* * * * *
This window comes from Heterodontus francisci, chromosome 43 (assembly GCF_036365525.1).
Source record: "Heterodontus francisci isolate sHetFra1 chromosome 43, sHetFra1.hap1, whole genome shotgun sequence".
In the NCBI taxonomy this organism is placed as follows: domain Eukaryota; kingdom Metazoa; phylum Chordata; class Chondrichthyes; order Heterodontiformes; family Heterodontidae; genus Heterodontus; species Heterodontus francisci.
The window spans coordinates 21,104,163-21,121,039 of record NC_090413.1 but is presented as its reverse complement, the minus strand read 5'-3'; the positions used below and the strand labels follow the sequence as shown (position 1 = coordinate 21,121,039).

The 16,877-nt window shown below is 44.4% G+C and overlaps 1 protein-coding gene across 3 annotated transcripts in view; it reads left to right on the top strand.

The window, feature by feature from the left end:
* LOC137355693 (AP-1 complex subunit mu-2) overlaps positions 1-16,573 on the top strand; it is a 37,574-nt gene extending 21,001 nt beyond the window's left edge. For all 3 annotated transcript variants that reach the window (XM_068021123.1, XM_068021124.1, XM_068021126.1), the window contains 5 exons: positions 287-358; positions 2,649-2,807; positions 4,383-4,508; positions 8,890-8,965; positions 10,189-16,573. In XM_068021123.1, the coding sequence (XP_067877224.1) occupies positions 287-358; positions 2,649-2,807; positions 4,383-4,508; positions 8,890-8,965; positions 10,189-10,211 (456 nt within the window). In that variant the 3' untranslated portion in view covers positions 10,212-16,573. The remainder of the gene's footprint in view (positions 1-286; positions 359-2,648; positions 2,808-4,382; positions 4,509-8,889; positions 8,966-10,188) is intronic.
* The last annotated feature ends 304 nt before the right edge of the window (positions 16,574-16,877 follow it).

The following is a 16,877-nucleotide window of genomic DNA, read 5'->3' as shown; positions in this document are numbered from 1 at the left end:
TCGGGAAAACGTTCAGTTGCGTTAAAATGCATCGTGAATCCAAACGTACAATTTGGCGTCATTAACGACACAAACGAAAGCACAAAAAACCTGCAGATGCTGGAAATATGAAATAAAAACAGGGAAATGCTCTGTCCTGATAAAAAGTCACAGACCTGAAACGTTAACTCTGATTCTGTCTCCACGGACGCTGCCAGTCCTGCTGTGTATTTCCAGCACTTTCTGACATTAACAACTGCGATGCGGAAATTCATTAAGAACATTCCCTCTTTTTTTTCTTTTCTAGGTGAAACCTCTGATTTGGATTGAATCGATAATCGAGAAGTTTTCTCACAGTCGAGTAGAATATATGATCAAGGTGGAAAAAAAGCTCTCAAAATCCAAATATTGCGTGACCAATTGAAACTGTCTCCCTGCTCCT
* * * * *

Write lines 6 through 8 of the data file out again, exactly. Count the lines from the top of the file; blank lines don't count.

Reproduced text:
The window, feature by feature from the left end:
* LOC137355693 (AP-1 complex subunit mu-2) overlaps positions 1-16,573 on the top strand; it is a 37,574-nt gene extending 21,001 nt beyond the window's left edge. For all 3 annotated transcript variants that reach the window (XM_068021123.1, XM_068021124.1, XM_068021126.1), the window contains 5 exons: positions 287-358; positions 2,649-2,807; positions 4,383-4,508; positions 8,890-8,965; positions 10,189-16,573. In XM_068021123.1, the coding sequence (XP_067877224.1) occupies positions 287-358; positions 2,649-2,807; positions 4,383-4,508; positions 8,890-8,965; positions 10,189-10,211 (456 nt within the window). In that variant the 3' untranslated portion in view covers positions 10,212-16,573. The remainder of the gene's footprint in view (positions 1-286; positions 359-2,648; positions 2,808-4,382; positions 4,509-8,889; positions 8,966-10,188) is intronic.
* The last annotated feature ends 304 nt before the right edge of the window (positions 16,574-16,877 follow it).